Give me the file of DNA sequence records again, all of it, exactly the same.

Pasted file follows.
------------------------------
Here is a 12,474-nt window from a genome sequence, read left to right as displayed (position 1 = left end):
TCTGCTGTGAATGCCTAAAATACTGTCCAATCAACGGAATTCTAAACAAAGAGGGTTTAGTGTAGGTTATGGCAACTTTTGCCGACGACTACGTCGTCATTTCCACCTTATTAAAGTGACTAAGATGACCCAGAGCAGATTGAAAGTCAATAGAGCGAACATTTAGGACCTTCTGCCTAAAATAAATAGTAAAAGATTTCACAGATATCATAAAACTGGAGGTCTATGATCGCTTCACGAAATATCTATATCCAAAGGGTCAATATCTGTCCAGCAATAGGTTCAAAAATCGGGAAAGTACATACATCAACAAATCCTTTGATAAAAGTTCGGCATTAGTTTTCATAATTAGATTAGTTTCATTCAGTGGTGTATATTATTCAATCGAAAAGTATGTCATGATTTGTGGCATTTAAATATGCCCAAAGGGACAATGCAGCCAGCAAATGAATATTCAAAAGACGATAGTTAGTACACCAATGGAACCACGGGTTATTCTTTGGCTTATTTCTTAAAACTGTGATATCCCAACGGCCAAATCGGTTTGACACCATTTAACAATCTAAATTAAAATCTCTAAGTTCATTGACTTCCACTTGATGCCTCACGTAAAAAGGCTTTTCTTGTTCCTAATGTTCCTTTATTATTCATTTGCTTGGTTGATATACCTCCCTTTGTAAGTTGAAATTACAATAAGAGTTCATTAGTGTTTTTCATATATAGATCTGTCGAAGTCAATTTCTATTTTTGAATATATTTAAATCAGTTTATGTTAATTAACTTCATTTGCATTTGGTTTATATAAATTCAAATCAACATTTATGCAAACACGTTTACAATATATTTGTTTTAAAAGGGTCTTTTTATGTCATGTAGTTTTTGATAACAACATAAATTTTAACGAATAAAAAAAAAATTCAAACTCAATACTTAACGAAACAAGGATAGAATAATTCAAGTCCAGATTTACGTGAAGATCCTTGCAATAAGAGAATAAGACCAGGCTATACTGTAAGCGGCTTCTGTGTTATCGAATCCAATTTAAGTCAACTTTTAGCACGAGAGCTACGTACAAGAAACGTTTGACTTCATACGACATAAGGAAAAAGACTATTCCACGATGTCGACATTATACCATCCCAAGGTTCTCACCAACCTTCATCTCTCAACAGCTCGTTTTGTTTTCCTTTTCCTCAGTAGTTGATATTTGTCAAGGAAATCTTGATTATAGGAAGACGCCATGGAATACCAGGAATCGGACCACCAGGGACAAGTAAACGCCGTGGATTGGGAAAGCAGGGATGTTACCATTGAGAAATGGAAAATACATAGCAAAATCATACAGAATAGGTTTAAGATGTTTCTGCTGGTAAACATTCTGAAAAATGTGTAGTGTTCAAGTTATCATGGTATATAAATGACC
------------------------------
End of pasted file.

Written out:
Here is a 12,474-nt window from a genome sequence, read left to right as displayed (position 1 = left end):
TCTGCTGTGAATGCCTAAAATACTGTCCAATCAACGGAATTCTAAACAAAGAGGGTTTAGTGTAGGTTATGGCAACTTTTGCCGACGACTACGTCGTCATTTCCACCTTATTAAAGTGACTAAGATGACCCAGAGCAGATTGAAAGTCAATAGAGCGAACATTTAGGACCTTCTGCCTAAAATAAATAGTAAAAGATTTCACAGATATCATAAAACTGGAGGTCTATGATCGCTTCACGAAATATCTATATCCAAAGGGTCAATATCTGTCCAGCAATAGGTTCAAAAATCGGGAAAGTACATACATCAACAAATCCTTTGATAAAAGTTCGGCATTAGTTTTCATAATTAGATTAGTTTCATTCAGTGGTGTATATTATTCAATCGAAAAGTATGTCATGATTTGTGGCATTTAAATATGCCCAAAGGGACAATGCAGCCAGCAAATGAATATTCAAAAGACGATAGTTAGTACACCAATGGAACCACGGGTTATTCTTTGGCTTATTTCTTAAAACTGTGATATCCCAACGGCCAAATCGGTTTGACACCATTTAACAATCTAAATTAAAATCTCTAAGTTCATTGACTTCCACTTGATGCCTCACGTAAAAAGGCTTTTCTTGTTCCTAATGTTCCTTTATTATTCATTTGCTTGGTTGATATACCTCCCTTTGTAAGTTGAAATTACAATAAGAGTTCATTAGTGTTTTTCATATATAGATCTGTCGAAGTCAATTTCTATTTTTGAATATATTTAAATCAGTTTATGTTAATTAACTTCATTTGCATTTGGTTTATATAAATTCAAATCAACATTTATGCAAACACGTTTACAATATATTTGTTTTAAAAGGGTCTTTTTATGTCATGTAGTTTTTGATAACAACATAAATTTTAACGAATAAAAAAAAAATTCAAACTCAATACTTAACGAAACAAGGATAGAATAATTCAAGTCCAGATTTACGTGAAGATCCTTGCAATAAGAGAATAAGACCAGGCTATACTGTAAGCGGCTTCTGTGTTATCGAATCCAATTTAAGTCAACTTTTAGCACGAGAGCTACGTACAAGAAACGTTTGACTTCATACGACATAAGGAAAAAGACTATTCCACGATGTCGACATTATACCATCCCAAGGTTCTCACCAACCTTCATCTCTCAACAGCTCGTTTTGTTTTCCTTTTCCTCAGTAGTTGATATTTGTCAAGGAAATCTTGATTATAGGAAGACGCCATGGAATACCAGGAATCGGACCACCAGGGACAAGTAAACGCCGTGGATTGGGAAAGCAGGGATGTTACCATTGAGAAATGGAAAATACATAGCAAAATCATACAGAATAGGTTTAAGATGTTTCTGCTGGTAAACATTCTGAAAAATGTGTAGTGTTCAAGTTATCATGGTATATAAATGACC